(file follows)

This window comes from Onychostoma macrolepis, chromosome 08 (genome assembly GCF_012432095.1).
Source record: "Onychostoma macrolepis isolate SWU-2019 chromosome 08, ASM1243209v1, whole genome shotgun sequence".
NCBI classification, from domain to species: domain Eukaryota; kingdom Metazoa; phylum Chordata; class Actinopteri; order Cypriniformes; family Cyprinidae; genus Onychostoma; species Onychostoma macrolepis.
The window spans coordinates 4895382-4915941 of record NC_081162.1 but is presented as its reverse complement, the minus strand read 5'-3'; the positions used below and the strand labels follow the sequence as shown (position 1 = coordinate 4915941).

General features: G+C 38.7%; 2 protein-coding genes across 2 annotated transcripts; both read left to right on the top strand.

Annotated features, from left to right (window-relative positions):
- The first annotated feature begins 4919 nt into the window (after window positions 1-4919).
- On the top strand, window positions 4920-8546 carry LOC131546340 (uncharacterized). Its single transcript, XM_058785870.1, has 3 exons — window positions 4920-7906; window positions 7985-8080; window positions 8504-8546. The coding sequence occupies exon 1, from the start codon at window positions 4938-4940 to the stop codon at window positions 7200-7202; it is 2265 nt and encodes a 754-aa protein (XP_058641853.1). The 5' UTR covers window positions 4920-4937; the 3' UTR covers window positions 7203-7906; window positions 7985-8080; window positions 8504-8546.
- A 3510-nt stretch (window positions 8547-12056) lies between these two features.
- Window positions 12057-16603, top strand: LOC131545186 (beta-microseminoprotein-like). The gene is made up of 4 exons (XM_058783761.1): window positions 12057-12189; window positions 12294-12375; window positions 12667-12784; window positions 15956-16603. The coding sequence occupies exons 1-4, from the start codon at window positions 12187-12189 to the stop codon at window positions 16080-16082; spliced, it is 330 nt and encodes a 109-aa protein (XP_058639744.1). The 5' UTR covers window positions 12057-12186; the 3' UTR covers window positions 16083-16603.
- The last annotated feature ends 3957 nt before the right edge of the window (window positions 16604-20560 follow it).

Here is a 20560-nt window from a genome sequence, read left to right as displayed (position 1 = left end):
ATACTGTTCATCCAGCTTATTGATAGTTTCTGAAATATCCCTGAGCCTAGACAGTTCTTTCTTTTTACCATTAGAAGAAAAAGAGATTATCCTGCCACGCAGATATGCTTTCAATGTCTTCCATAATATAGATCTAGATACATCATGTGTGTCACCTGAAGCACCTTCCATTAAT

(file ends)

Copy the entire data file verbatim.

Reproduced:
This window comes from Onychostoma macrolepis, chromosome 08 (genome assembly GCF_012432095.1).
Source record: "Onychostoma macrolepis isolate SWU-2019 chromosome 08, ASM1243209v1, whole genome shotgun sequence".
NCBI classification, from domain to species: domain Eukaryota; kingdom Metazoa; phylum Chordata; class Actinopteri; order Cypriniformes; family Cyprinidae; genus Onychostoma; species Onychostoma macrolepis.
The window spans coordinates 4895382-4915941 of record NC_081162.1 but is presented as its reverse complement, the minus strand read 5'-3'; the positions used below and the strand labels follow the sequence as shown (position 1 = coordinate 4915941).

General features: G+C 38.7%; 2 protein-coding genes across 2 annotated transcripts; both read left to right on the top strand.

Annotated features, from left to right (window-relative positions):
- The first annotated feature begins 4919 nt into the window (after window positions 1-4919).
- On the top strand, window positions 4920-8546 carry LOC131546340 (uncharacterized). Its single transcript, XM_058785870.1, has 3 exons — window positions 4920-7906; window positions 7985-8080; window positions 8504-8546. The coding sequence occupies exon 1, from the start codon at window positions 4938-4940 to the stop codon at window positions 7200-7202; it is 2265 nt and encodes a 754-aa protein (XP_058641853.1). The 5' UTR covers window positions 4920-4937; the 3' UTR covers window positions 7203-7906; window positions 7985-8080; window positions 8504-8546.
- A 3510-nt stretch (window positions 8547-12056) lies between these two features.
- Window positions 12057-16603, top strand: LOC131545186 (beta-microseminoprotein-like). The gene is made up of 4 exons (XM_058783761.1): window positions 12057-12189; window positions 12294-12375; window positions 12667-12784; window positions 15956-16603. The coding sequence occupies exons 1-4, from the start codon at window positions 12187-12189 to the stop codon at window positions 16080-16082; spliced, it is 330 nt and encodes a 109-aa protein (XP_058639744.1). The 5' UTR covers window positions 12057-12186; the 3' UTR covers window positions 16083-16603.
- The last annotated feature ends 3957 nt before the right edge of the window (window positions 16604-20560 follow it).

Here is a 20560-nt window from a genome sequence, read left to right as displayed (position 1 = left end):
ATACTGTTCATCCAGCTTATTGATAGTTTCTGAAATATCCCTGAGCCTAGACAGTTCTTTCTTTTTACCATTAGAAGAAAAAGAGATTATCCTGCCACGCAGATATGCTTTCAATGTCTTCCATAATATAGATCTAGATACATCATGTGTGTCACCTGAAGCACCTTCCATTAAT